IBEW Local 6 has a 117 year history of illuminating San Francisco's built environment. Now a group of the union's electricians has gone underground as work on the Central Subway project speeds up. The project, with an estimated cost of $1.5 billion, is geared to bolster transit connectivity by adding about 1.7 miles of MUNI subway tunnel with four new stations along the way. Led by the San Francisco Municipal Transportation Agency, the Central Subway will provide much needed transit access for the rapidly growing population in the city's southeastern neighborhoods. The project will give residents of these neighborhoods and the region's commuters better access to Downtown, South of Market and Chinatown through new stations at Fourth and Brannan Streets, Fourth and Folsom Streets, Union Square, and Stockton and Washington Streets.
About 50 of Plasterers and Cement Masons Local 300's members work for the San Francisco Department of Public Works. With intensifying traffic congestion on the city's streets, many of those members have been tackling streetscape improvement projects all over the city to make conditions safer for pedestrians and commuters alike.
San Francisco is upgrading its emergency response capabilities as historic Pier 26 is being renovated to accommodate three fireboats. Pile Drivers Local 34 members are installing the berths, replacing the old wooden piles with steel piles. When Organized Labor visited the site, pile drivers were on a wooden float chipping away at concrete pieces of the old dock.
The magnitude of this job site is pretty amazing: four city blocks. And then to see all the different crafts and bring everything together, and everyone has a different function. It’s amazing,” commented Mark Washington, a sprinkler fitter from Texas. His feelings were echoed by his fellow workers at the Transbay Center.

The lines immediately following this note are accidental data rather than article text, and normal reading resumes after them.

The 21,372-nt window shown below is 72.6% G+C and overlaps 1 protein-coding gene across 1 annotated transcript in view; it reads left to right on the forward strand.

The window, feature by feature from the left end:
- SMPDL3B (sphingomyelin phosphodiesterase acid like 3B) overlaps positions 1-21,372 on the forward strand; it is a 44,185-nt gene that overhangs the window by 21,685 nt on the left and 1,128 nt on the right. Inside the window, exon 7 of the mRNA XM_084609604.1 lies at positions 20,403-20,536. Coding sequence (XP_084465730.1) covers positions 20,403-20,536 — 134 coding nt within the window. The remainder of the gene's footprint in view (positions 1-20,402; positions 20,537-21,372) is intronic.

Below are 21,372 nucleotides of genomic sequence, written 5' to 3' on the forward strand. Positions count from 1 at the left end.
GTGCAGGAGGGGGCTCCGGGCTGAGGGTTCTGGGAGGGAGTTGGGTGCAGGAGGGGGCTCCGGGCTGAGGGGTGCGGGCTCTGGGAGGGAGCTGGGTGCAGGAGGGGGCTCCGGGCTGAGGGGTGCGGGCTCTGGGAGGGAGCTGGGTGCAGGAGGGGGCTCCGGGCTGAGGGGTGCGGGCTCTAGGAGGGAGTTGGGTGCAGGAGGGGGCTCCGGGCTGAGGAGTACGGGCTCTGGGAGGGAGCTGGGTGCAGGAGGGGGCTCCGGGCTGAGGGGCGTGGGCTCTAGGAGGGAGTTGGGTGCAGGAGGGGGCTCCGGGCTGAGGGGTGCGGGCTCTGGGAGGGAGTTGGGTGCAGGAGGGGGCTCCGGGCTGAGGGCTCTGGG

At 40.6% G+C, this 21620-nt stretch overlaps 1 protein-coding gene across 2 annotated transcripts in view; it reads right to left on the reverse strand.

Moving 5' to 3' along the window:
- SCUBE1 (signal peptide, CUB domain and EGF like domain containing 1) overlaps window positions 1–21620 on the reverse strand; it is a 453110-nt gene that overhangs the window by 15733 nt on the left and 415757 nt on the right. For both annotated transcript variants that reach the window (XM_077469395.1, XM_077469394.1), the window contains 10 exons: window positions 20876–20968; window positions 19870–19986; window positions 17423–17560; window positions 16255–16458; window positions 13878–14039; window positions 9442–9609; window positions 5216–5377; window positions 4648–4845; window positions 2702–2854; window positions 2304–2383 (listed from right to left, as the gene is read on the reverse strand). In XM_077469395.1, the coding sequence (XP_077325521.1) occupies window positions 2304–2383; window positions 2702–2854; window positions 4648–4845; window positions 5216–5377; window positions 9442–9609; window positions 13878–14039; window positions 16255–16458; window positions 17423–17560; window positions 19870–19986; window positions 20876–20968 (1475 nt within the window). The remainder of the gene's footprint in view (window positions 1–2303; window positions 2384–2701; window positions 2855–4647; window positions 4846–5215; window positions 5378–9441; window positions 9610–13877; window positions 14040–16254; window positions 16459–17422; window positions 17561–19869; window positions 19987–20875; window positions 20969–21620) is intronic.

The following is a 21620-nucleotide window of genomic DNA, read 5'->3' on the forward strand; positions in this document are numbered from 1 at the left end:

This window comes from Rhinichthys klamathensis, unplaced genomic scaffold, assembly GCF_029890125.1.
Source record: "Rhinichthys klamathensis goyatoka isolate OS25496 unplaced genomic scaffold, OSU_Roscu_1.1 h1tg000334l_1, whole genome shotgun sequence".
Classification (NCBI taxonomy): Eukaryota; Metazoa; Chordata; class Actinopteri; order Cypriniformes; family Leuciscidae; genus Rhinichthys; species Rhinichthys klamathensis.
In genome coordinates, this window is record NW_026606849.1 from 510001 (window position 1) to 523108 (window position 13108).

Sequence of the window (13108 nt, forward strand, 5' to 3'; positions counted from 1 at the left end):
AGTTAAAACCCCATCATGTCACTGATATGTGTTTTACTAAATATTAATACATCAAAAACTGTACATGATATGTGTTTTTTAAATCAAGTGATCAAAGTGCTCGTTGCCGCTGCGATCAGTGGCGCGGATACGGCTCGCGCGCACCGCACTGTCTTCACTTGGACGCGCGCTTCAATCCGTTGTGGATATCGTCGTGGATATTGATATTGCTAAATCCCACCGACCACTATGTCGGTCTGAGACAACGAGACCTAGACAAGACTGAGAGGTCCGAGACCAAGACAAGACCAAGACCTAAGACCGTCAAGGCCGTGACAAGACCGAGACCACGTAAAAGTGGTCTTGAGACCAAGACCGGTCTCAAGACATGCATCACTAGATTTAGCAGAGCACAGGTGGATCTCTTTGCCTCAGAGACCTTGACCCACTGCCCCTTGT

Viewing the tinted glass panel walls, someone unfamiliar with the construction site at Van Ness and Geary might wonder if this is going to be a northern extension of the South of Market art district. Medical centers tend to be conservative, concrete-block structures with sparse glass, designed to meet OSHPD (Office of Statewide Health Planning and Development) standards. That style just wouldn’t do for 21st century downtown San Francisco.
From its beginnings in 1981, the Moscone Center has grown to a world-class venue with three halls, hosting conventions with visitors from from around the world. Conventions have become a major San Francisco industry. Preparation for each show begins with an empty room. Then Sign and Display workers create a small city from scratch, to the exact specifications of the exhibitors. When the show ends, they tear it back down and start over again.
Work at 350 Mission Street continues as the site is being renovated to become Salesforce East, West and the future Salesforce Tower, all part of the Transbay area development. One would expect that, as one of the tech leaders in business software, known for innovation, Salesforce would cover the building’s 27 floors in the latest and most innovative styles and the most functional floor system.
Marble masons fear their craft is becoming a lost art with all the prefab installations and modern factory-like installations, but at 525 Market Street they are working on a job that gives them some artistic satisfaction. Bricklayers, Tilelayers and Allied Craftworkers Local 3 members are renovating the lobby. They are replacing a traditional marble slab with a mixture of a split-faced marble limestone with a rough cave-like look alternated with courses of the same stone but highly honed, creating a striking contrast.
The Van Ness and Geary Campus of Sutter Health’s California Pacific Medical Center was still a dirt pit when we visited the site at the beginning of the year to photograph laborers preparing for the foundation concrete pours. When we revisited the site this fall, the metal structure had risen out of the ground and grown several stories.